Although this brief text does not allow for an analysis of the technical and spiritual dimensions of Ostad Elahi’s music, it is perhaps helpful to point out just one aspect of his music to which less attention has been paid: the preludes or introductory motifs that are played at the beginning of each piece. In Ostad Elahi’s musical tradition, he commences each piece with an introductory motif that differs each time it is played depending on the spiritual atmosphere and state of the moment; thus, it is never preconceived. These preludes essentially express the spiritual state and mood of the moment through the language of music. Each of these introductory motifs is a mystery that is not unlike the isolated letters that precede the opening of certain chapters of the Qur’an, as though the notes resonate certain states in a subtle and mysterious manner. As such, decoding these preludes might bear some relation to the listener’s degree of musical understanding.
As for the technical elements that are often described in terms of playing strength, hand speed, concentration, etc., they also manifest in Ostad Elahi’s musical work in an exceptional way. Like musical legends, there are stories and anecdotes about Ostad Elahi that might seem mythic though they are nonetheless true, as difficult as that might be for some to fathom. Several accounts of his tanbur in Traces of Truth and The Spirit of Sounds provide readers with the opportunity for further reflection in this regard.
The innovative structural modifications that Ostad Elahi made to the tanbur have been so agreeable to other players that they have been universally adopted. For instance, the tanbur previously had only two strings—the third, which doubles the main string, is one of the innovations attributed to Ostad Elahi. Today, virtually all tanburs have three strings, though few are aware of just how this third string was added to this ancient two-stringed instrument. Moreover, in addition to specifying the optimal dimensions for sound distribution and playing, he established the fretting and other characteristics of the instrument as well.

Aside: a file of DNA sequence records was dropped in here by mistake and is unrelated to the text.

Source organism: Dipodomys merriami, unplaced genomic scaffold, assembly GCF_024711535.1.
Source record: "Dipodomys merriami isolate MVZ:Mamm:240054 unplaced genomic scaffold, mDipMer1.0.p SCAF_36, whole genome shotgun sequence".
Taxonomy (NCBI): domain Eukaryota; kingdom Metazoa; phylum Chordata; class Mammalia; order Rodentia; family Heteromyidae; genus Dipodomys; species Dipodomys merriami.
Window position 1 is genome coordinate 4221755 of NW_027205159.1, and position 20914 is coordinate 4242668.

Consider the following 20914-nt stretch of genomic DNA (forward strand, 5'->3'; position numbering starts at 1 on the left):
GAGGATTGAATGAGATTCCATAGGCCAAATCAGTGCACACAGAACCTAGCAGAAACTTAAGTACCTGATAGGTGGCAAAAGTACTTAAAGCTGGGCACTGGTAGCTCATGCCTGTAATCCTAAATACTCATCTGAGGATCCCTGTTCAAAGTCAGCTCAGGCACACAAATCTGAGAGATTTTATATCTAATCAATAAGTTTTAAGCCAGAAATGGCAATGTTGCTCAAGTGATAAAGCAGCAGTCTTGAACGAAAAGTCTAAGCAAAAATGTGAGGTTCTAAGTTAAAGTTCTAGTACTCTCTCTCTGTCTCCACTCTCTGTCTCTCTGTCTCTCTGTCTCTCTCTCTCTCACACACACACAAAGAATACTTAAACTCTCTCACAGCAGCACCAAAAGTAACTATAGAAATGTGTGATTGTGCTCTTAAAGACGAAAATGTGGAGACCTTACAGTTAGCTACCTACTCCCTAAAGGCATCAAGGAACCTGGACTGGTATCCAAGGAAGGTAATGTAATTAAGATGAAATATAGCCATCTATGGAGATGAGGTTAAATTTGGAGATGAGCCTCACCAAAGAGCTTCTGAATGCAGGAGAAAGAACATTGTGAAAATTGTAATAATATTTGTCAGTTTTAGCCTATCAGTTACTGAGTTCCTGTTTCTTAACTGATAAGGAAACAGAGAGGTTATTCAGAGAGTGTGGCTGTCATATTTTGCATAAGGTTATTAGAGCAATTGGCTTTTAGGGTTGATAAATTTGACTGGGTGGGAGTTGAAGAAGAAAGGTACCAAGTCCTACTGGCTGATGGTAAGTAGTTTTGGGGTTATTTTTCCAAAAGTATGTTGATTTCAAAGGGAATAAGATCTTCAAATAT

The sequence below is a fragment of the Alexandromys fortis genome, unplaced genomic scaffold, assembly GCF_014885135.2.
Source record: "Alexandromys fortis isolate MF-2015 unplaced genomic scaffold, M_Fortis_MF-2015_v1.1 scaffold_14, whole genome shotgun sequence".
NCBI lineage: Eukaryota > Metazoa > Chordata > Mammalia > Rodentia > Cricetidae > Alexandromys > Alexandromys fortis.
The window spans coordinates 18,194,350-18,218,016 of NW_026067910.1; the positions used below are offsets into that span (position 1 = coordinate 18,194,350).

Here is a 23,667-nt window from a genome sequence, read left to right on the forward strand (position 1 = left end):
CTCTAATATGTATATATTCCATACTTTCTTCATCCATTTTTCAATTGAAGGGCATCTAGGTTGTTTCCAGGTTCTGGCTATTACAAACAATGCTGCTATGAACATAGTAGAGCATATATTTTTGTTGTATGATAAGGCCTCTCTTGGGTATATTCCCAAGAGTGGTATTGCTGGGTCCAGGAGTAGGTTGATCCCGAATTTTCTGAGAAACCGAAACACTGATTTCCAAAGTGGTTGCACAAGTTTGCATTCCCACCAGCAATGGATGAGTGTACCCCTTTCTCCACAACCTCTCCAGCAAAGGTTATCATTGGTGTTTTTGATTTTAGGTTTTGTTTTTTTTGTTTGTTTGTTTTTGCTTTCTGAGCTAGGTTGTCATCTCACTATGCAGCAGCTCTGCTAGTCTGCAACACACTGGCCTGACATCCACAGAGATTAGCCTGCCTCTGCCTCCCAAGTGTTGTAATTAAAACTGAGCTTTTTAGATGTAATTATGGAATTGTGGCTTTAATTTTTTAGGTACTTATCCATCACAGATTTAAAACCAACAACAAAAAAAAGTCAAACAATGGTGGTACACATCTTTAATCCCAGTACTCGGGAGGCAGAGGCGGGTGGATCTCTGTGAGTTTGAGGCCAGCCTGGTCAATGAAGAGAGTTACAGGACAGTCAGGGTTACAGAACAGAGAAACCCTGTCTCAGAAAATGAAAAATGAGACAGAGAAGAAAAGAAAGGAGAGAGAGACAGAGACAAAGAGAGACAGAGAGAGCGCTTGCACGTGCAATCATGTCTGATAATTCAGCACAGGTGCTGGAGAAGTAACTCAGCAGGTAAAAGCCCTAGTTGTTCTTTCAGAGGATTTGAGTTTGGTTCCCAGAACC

Among his other innovations is the introduction of a new resonance tuning (known as Farangi tuning) in which the doubled strings are tuned in seconds in relation to the lower string, imparting a new effect to the sound of the instrument that opens up novel horizons for the player. At the same time, one should not neglect to mention the other instrument that he invented, the five-stringed tanbur, which provides for a synthesis of the tanbur and the Persian setar. With this instrument, the player is afforded the possibility of augmenting any Persian music into Kurdish music whenever desired. Of Ostad Elahi’s CDs published to date, one is dedicated to introducing music that is played on this five-stringed tanbur.
Beyond the artistic and technical aspects of Ostad Elahi’s music, its spiritual effects have also recently been the subject of research, including accounts by those who heard this music firsthand. This research has been compiled in The Spirit of Sounds by Prof. Jean During and features both testimonials and musical analyses. Perhaps further research such as this will help to uncover the true depth and impact of Ostad Elahi’s music.